With this in mind, I think feedback is hugely important in two ways: 1) in “tagging” experiences in the mental store as either successful or unsuccessful examples of performance; 2) in helping students/trainees realize what was successful about good performances, or how they can fix bad performances. Because of the imperfect nature of real-world feedback, I do think teachers and trainers have a crucial role to play.

    Teachers don’t always get good feedback from their students. In the case of unclear instructions, students might get on with the task without realizing that they’ve missed something; because of the classroom hierarchy, they might be reluctant to challenge or ask for clarification from the teacher; the teacher might not monitor the activity sufficiently to see that the students are not doing what they’re supposed to; the problems might only become apparent a week later, when students turn up with the wrong homework assignment. The teacher may never see or hear the students using a word incorrectly because of a bad example or inadequate explanation.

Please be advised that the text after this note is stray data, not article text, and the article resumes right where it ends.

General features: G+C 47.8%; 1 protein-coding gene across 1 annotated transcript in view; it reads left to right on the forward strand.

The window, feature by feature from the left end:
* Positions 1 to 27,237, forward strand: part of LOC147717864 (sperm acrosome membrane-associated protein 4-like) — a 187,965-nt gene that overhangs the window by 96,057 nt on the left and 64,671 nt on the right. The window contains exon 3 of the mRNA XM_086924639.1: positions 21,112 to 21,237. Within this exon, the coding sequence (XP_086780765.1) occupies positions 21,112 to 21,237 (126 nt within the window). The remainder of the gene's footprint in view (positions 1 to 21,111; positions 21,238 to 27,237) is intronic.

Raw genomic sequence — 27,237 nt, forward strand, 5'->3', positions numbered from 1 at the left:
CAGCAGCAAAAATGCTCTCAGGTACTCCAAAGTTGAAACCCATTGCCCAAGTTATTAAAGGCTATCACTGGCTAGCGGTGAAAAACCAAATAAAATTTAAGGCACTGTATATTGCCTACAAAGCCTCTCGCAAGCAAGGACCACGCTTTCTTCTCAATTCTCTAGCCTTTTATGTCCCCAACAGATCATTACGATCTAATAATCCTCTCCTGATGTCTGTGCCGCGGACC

Students, likewise, don’t always get good feedback from the real world. They may learn a word imperfectly because they don’t notice key features of its meanings; they may learn it incorrectly from a fellow language learner or a bad translation in a bilingual dictionary; their friends or interlocutors may be reluctant to correct them overtly.

    In all these cases a teacher or a trainer can be of huge benefit in helping students/trainees know which interactions were successful and which weren’t, why the successful ones were so, and how to fix the unsuccessful ones.